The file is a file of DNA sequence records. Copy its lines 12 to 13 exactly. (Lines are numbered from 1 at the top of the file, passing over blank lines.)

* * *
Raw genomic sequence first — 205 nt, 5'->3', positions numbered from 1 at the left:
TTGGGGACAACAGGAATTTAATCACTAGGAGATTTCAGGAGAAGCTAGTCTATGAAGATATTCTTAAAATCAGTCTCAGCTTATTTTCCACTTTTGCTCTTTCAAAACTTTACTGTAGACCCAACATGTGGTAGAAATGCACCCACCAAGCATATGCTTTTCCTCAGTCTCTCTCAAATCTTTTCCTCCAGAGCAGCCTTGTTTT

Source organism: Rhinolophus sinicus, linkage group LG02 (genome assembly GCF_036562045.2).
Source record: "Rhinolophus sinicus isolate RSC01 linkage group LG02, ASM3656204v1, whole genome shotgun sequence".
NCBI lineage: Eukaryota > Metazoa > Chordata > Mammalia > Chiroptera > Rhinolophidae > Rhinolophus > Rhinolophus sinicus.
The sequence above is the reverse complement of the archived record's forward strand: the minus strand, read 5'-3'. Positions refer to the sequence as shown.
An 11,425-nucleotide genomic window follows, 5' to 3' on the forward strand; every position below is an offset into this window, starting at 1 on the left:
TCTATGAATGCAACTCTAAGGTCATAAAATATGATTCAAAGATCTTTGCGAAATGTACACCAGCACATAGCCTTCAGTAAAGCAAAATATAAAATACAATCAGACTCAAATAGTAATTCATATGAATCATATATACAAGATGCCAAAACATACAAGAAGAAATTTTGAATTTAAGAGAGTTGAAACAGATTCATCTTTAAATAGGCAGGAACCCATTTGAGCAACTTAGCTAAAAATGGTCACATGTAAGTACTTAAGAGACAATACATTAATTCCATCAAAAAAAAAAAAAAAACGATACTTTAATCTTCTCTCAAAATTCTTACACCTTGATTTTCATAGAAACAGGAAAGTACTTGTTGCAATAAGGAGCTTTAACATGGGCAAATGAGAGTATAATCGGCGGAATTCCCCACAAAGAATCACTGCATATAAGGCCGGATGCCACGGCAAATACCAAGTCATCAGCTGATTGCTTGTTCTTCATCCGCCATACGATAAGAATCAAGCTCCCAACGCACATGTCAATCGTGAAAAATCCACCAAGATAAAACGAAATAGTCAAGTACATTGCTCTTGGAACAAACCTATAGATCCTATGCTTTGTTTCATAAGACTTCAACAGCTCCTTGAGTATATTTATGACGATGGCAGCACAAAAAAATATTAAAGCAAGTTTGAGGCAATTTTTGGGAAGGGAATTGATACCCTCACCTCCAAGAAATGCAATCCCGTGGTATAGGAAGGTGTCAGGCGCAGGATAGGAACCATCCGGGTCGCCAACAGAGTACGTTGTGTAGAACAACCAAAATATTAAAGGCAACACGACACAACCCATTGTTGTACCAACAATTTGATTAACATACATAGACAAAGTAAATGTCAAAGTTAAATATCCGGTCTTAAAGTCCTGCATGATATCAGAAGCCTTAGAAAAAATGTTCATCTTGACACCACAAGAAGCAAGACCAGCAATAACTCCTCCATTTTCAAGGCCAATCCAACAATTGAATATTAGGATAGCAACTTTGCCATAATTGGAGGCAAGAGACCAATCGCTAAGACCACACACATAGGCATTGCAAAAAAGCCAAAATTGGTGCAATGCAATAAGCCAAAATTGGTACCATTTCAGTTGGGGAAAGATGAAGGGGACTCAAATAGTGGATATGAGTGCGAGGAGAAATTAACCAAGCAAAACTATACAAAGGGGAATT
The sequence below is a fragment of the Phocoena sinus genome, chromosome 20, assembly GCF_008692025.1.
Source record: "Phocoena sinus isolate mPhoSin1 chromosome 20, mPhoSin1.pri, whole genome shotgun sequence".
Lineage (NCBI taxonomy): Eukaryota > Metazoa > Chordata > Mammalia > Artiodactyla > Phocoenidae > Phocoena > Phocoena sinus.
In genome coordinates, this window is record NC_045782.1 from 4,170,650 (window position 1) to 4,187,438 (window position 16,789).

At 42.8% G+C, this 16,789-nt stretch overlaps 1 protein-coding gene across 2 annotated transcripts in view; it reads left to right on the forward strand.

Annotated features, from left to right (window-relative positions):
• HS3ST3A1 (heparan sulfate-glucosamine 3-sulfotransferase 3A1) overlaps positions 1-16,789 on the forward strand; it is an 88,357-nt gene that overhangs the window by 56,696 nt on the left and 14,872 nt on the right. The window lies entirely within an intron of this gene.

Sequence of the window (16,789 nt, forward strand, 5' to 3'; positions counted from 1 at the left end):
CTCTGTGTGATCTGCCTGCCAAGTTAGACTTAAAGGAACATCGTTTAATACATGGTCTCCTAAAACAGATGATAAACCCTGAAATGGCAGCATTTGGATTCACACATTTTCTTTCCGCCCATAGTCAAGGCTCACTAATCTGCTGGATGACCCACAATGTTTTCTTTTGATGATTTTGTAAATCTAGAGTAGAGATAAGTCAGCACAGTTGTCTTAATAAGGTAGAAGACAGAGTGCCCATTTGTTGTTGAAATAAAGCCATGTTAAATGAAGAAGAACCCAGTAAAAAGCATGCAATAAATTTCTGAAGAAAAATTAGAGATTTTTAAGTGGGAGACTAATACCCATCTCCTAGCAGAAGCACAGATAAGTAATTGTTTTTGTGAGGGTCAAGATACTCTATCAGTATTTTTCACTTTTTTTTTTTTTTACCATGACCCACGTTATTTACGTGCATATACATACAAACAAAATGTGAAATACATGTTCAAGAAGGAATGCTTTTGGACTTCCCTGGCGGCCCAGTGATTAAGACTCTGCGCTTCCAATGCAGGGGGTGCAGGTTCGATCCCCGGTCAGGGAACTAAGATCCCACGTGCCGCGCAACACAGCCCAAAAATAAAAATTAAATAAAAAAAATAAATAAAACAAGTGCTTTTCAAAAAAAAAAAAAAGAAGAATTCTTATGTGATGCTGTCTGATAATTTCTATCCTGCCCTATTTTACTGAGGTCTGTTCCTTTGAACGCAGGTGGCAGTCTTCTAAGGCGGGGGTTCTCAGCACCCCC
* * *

In genome coordinates, this window is record NC_045782.1 from 4,170,650 (window position 1) to 4,187,438 (window position 16,789).

At 42.8% G+C, this 16,789-nt stretch overlaps 1 protein-coding gene across 2 annotated transcripts in view; it reads left to right on the forward strand.